Good morning readers, it’s finally the weekend ! Thank you for your overwhelming support this week and for coming back to read all the articles we have shared with you. I wanted to share something a little different today, since it’s the weekend and most of you have probably all had a busy week, perhaps you would like to take a moment out of your day to watch these beautiful moving clips captured on 8mm film by the incredible Vivian Maier. If you haven’t already seen the documentary Finding Vivian Maier I have linked to the DVD right here, it’s a really incredible story of discovery.
In fact, since publishing this post, two of our very kind readers gave us the link to a very interesting documentary, that perhaps wasn’t as widely publicized but definitely worth a watch. The documentary is called BBC Imagine (2013) Vivian Maier – Who Took Nanny’s Pictures, which was broadcast by the BBC in 2013, before the documentary Finding Vivian Maier was in fact released.
These fragile, observational clips uncover Vivian Maier’s largely unseen experimentation with film. The New York-born photographer spent 40 years working as a nanny in Chicago, simultaneously fostering a secret passion for image-making that led her to document the urban life of America, enjoying her productive peak in the 50s and 60s. “Vivian saw details that pass us by in everyday life,” says director, curator and the primary caretaker of Maier’s oeuvre, John Maloof. When the photographer died in 2009 aged 83, the tens of thousands of images that she amassed during her lifetime were only just beginning to be discovered. After winning a bid for 30,000 of Maier’s negatives in a Chicago auction house in 2007, it took six months for Maloof to realize the importance of what he had purchased. “Little by little, I realized that the work was great,” he says. “Maier should wedge right in with the best photographers of her time, such as Robert Frank, Diane Arbus, Lisette Model and Helen Levitt.” Next week, Finding Vivian Maier premieres at Toronto Film Festival. Directed by Maloof and Charlie Siskel, the documentary sheds light on the discovery of Maier’s hidden archive and slowly unravels her touching story. “She had few friends, never had a family of her own, and moved from place to place,” says Siskel. “There was little that was consistent in life; the one constant was her photography. With that, she never compromised.”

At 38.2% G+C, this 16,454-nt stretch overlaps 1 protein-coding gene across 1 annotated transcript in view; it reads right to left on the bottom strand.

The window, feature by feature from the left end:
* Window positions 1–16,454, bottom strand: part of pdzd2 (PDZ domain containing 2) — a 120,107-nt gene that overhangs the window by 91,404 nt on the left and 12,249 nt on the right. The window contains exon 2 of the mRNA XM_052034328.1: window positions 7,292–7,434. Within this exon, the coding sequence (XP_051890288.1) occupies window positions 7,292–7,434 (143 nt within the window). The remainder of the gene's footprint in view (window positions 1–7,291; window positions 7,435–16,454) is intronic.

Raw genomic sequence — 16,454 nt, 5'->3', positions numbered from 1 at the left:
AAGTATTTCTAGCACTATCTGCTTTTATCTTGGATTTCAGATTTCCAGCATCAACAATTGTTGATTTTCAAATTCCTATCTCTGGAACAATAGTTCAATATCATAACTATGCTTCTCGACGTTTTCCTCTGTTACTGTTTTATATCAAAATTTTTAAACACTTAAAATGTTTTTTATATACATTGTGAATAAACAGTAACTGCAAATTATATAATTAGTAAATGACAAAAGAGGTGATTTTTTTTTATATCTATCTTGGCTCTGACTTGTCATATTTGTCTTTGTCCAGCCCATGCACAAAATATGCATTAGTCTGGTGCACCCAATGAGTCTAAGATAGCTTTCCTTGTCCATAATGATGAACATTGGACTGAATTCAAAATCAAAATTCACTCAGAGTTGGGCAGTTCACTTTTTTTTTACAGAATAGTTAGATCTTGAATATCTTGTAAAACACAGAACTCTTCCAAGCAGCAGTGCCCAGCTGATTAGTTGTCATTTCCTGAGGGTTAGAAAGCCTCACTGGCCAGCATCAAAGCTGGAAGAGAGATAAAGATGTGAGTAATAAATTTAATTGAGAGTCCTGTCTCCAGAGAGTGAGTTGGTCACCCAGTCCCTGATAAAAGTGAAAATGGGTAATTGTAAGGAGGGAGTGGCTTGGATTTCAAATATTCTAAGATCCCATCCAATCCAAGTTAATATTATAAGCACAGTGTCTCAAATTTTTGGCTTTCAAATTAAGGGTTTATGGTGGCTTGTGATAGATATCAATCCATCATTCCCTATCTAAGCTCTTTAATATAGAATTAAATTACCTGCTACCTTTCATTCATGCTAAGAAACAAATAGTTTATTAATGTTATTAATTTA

Text taken directly from Nowness